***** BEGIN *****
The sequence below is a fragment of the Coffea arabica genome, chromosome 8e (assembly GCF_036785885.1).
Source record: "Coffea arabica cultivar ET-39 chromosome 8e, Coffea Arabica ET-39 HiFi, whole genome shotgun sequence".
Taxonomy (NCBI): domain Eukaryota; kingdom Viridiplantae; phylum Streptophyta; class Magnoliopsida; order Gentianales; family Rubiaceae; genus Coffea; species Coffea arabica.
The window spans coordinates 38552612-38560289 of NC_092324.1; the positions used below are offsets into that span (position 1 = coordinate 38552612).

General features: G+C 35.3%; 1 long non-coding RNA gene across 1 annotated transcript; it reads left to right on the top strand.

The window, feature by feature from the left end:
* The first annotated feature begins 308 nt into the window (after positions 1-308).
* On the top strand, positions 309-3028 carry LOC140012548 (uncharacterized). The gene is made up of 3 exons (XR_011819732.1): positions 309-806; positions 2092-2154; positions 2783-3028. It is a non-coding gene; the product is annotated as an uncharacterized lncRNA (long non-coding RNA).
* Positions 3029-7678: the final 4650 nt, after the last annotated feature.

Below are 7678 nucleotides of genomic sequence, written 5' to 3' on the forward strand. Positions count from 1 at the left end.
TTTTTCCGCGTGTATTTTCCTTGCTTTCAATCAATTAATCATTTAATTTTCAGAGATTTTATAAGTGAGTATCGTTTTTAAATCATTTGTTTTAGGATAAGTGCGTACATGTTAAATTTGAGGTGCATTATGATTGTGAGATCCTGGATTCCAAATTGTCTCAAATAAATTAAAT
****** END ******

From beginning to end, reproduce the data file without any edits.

The sequence below is a fragment of the Coffea arabica genome, chromosome 8e (assembly GCF_036785885.1).
Source record: "Coffea arabica cultivar ET-39 chromosome 8e, Coffea Arabica ET-39 HiFi, whole genome shotgun sequence".
Taxonomy (NCBI): domain Eukaryota; kingdom Viridiplantae; phylum Streptophyta; class Magnoliopsida; order Gentianales; family Rubiaceae; genus Coffea; species Coffea arabica.
The window spans coordinates 38552612-38560289 of NC_092324.1; the positions used below are offsets into that span (position 1 = coordinate 38552612).

General features: G+C 35.3%; 1 long non-coding RNA gene across 1 annotated transcript; it reads left to right on the top strand.

The window, feature by feature from the left end:
* The first annotated feature begins 308 nt into the window (after positions 1-308).
* On the top strand, positions 309-3028 carry LOC140012548 (uncharacterized). The gene is made up of 3 exons (XR_011819732.1): positions 309-806; positions 2092-2154; positions 2783-3028. It is a non-coding gene; the product is annotated as an uncharacterized lncRNA (long non-coding RNA).
* Positions 3029-7678: the final 4650 nt, after the last annotated feature.

Below are 7678 nucleotides of genomic sequence, written 5' to 3' on the forward strand. Positions count from 1 at the left end.
TTTTTCCGCGTGTATTTTCCTTGCTTTCAATCAATTAATCATTTAATTTTCAGAGATTTTATAAGTGAGTATCGTTTTTAAATCATTTGTTTTAGGATAAGTGCGTACATGTTAAATTTGAGGTGCATTATGATTGTGAGATCCTGGATTCCAAATTGTCTCAAATAAATTAAAT